6 found
  1.  21
    Ethics education to support ethical competence learning in healthcare: an integrative systematic review.Anders Bremer, Mats Holmberg, Andreas Rantala, Catharina Frank, Anders Svensson & Henrik Andersson - 2022 - BMC Medical Ethics 23 (1):1-26.
    BackgroundEthical problems in everyday healthcare work emerge for many reasons and constitute threats to ethical values. If these threats are not managed appropriately, there is a risk that the patient may be inflicted with moral harm or injury, while healthcare professionals are at risk of feeling moral distress. Therefore, it is essential to support the learning and development of ethical competencies among healthcare professionals and students. The aim of this study was to explore the available literature regarding ethics education that (...)
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  2.  16
    Ethical conflicts in patient relationships: Experiences of ambulance nursing students.Anders Bremer & Mats Holmberg - forthcoming - Nursing Ethics:096973302091107.
    Background: Working as an ambulance nurse involves facing ethically problematic situations with multi-dimensional suffering, requiring the ability to create a trustful relationship. This entails a need to be clinically trained in order to identify ethical conflicts. Aim: To describe ethical conflicts in patient relationships as experienced by ambulance nursing students during clinical studies. Research design: An exploratory and interpretative design was used to inductively analyse textual data from examinations in clinical placement courses. Participants: The 69 participants attended a 1-year educational (...)
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  3.  15
    Older patients’ autonomy when cared for at emergency departments.Catharina Frank, Mats Holmberg, Elin Ekestubbe Jernby, Annika Sevandersson Hansen & Anders Bremer - 2022 - Nursing Ethics 29 (5):1266-1279.
    Background Older patients in emergency care often have complex needs and may have limited ability to make their voices heard. Hence, there are ethical challenges for healthcare professionals in establishing a trustful relationship to determine the patient’s preferences and then decide and act based on these preferences. With this comes further challenges regarding how the patient’s autonomy can be protected and promoted. Aim To describe nurses’ experiences of dealing with older patients’ autonomy when cared for in emergency departments (EDs). Research (...)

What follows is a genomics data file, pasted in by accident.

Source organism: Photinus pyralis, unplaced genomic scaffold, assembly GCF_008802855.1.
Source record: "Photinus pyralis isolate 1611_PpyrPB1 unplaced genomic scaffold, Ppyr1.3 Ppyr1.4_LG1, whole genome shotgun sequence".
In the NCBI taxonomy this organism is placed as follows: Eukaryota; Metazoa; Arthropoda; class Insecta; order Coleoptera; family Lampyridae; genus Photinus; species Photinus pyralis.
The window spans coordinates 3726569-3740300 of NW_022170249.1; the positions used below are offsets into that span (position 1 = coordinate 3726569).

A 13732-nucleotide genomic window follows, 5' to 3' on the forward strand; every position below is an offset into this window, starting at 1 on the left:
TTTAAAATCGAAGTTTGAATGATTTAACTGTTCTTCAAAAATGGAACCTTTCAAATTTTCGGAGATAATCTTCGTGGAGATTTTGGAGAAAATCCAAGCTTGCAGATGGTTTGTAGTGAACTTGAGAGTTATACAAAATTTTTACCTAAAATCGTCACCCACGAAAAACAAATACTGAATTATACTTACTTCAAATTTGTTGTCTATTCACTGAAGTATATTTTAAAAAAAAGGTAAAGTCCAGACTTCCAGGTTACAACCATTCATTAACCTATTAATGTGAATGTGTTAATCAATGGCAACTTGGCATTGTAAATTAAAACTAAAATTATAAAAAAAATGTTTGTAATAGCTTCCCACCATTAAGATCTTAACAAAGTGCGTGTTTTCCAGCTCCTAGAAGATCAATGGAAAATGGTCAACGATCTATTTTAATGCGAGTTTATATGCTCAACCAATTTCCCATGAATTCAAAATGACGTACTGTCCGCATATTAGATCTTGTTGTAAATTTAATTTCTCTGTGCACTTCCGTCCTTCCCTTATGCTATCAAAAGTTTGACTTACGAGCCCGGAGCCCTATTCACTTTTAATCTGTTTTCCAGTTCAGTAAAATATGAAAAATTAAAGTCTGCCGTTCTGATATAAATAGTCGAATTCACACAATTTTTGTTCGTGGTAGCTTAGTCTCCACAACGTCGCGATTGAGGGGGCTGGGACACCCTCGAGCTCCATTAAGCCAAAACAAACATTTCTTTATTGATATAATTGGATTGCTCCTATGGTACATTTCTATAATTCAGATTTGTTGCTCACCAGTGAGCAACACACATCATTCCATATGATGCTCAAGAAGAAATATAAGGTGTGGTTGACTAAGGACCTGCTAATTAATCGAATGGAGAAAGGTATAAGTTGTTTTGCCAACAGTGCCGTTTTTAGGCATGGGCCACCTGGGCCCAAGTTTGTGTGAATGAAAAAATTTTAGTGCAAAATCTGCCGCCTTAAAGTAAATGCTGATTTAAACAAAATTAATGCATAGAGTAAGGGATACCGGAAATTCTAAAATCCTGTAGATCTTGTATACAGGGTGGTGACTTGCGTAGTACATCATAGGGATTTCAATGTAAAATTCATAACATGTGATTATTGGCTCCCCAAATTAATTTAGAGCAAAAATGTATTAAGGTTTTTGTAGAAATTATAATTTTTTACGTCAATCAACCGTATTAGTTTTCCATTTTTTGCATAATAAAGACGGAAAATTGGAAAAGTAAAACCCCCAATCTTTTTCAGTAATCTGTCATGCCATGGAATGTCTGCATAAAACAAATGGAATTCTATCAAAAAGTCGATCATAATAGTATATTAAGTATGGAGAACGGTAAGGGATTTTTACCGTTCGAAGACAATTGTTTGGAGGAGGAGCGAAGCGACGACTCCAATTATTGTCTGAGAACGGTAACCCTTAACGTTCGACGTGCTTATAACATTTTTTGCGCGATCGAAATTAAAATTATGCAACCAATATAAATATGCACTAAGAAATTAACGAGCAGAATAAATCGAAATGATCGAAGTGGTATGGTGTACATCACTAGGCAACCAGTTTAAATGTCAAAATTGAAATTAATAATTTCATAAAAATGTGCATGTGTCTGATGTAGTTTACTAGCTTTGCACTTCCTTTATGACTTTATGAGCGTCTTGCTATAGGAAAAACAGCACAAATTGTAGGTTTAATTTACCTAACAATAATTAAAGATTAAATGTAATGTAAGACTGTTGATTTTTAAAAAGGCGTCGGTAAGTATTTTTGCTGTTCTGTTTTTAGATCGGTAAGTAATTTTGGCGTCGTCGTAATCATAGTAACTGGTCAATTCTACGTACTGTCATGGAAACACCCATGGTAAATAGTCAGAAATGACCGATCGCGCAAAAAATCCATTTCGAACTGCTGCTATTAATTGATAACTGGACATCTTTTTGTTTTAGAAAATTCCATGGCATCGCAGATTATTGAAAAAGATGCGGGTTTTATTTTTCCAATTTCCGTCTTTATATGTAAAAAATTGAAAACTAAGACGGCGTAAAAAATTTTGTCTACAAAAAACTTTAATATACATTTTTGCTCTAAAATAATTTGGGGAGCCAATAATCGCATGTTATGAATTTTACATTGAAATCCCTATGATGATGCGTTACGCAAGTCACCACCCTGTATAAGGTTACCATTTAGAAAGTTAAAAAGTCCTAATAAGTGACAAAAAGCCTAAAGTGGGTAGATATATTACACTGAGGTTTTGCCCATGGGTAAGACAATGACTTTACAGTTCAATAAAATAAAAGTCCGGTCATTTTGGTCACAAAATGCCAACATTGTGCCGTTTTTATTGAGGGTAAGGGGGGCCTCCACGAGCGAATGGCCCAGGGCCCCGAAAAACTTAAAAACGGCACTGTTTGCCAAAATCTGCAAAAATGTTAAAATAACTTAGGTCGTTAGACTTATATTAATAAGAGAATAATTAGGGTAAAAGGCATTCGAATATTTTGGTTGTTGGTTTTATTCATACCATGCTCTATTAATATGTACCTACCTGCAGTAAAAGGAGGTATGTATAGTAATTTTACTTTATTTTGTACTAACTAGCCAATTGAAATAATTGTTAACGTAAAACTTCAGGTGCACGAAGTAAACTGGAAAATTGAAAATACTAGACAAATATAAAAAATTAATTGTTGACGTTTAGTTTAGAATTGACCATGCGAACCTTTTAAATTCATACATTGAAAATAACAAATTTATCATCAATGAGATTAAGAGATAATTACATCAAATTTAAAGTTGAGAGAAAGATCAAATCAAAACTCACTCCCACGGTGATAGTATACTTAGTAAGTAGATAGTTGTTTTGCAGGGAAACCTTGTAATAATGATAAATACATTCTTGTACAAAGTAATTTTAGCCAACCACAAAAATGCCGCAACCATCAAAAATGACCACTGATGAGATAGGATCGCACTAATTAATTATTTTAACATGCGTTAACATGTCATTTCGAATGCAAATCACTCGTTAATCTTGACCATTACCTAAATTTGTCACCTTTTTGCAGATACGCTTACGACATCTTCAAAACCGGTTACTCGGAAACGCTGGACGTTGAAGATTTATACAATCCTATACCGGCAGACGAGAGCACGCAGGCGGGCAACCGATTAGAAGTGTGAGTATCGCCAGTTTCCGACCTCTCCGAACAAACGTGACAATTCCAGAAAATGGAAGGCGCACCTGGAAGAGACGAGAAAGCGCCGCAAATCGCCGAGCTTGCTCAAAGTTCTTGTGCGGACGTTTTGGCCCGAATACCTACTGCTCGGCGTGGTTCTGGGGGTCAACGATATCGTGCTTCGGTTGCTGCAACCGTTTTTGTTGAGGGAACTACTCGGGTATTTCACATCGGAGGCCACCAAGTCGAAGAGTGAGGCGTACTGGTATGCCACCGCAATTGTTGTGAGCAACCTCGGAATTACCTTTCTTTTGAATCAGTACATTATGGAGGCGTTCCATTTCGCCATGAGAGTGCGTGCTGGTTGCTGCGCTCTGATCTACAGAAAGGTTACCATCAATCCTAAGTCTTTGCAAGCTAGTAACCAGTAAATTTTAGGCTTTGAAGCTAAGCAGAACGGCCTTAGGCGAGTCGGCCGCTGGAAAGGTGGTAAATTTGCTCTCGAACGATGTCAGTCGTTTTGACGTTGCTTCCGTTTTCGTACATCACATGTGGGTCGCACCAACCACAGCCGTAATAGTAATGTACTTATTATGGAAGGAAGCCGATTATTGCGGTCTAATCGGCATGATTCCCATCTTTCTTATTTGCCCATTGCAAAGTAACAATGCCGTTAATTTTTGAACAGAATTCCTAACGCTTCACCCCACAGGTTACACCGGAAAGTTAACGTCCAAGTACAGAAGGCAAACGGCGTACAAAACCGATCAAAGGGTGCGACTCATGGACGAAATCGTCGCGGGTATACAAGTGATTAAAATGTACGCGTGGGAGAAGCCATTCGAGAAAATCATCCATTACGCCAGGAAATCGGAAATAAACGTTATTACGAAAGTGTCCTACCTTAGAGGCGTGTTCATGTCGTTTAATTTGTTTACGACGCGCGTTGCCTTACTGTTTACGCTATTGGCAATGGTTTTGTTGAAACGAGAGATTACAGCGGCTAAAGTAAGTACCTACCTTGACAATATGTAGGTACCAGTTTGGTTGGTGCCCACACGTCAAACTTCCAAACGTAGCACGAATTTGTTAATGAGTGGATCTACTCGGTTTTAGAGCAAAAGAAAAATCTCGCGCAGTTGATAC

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  4.  12
    Ambulance clinicians’ understanding of older patients’ self-determination: A vignette study.Anna Bennesved, Anders Bremer, Anders Svensson, Andreas Rantala & Mats Holmberg - 2024 - Nursing Ethics 31 (2-3):342-354.
    Background Older patients are often vulnerable and highly dependent on healthcare professionals’ assessment in the event of acute illness. In the context of ambulance services, this poses challenges as the assessment is normally conducted with a focus on identifying life-threatening conditions. Such assessment is not fully satisfactory in a patient relationship that also aims to promote and protect patient autonomy. Aim To describe ambulance clinicians’ understanding of older patients’ self-determination when the patient’s decision-making ability is impaired. Research design A qualitative (...)
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  5.  28
    Ambulance nurses’ experiences of patient relationships in urgent and emergency situations: A qualitative exploration.Cecilia Svensson, Anders Bremer & Mats Holmberg - 2019 - Clinical Ethics 14 (2):70-79.
    Background The ambulance service provides emergency care to meet the patient’s medical and nursing needs. Based on professional nursing values, this should be done within a caring relationship with a holistic approach as the opposite would risk suffering related to disengagement from the patient’s emotional and existential needs. However, knowledge is sparse on how ambulance personnel can meet caring needs and avoid suffering, particularly in conjunction with urgent and emergency situations. Aim The aim of the study was to explore ambulance (...)
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  6.  6
    Ambulance clinicians’ responsibility when encountering patients in a suicidal process.Staffan Hammarbäck, Mats Holmberg, Lena Wiklund Gustin & Anders Bremer - 2023 - Nursing Ethics 30 (6):857-870.
    Background Even though the traditional focus in emergency care is on life-threatening medical crisis, ambulance clinicians frequently encounter patients with mental illness, including suicidal ideation. A suicide is preceded by a complex process where most of the suicidal ideation is invisible to others. However, as most patients seek healthcare in the year before suicide, ambulance clinicians could have an important part to play in preventing suicide, as they encounter patients in different phases of the suicidal process. Aim The aim of (...)
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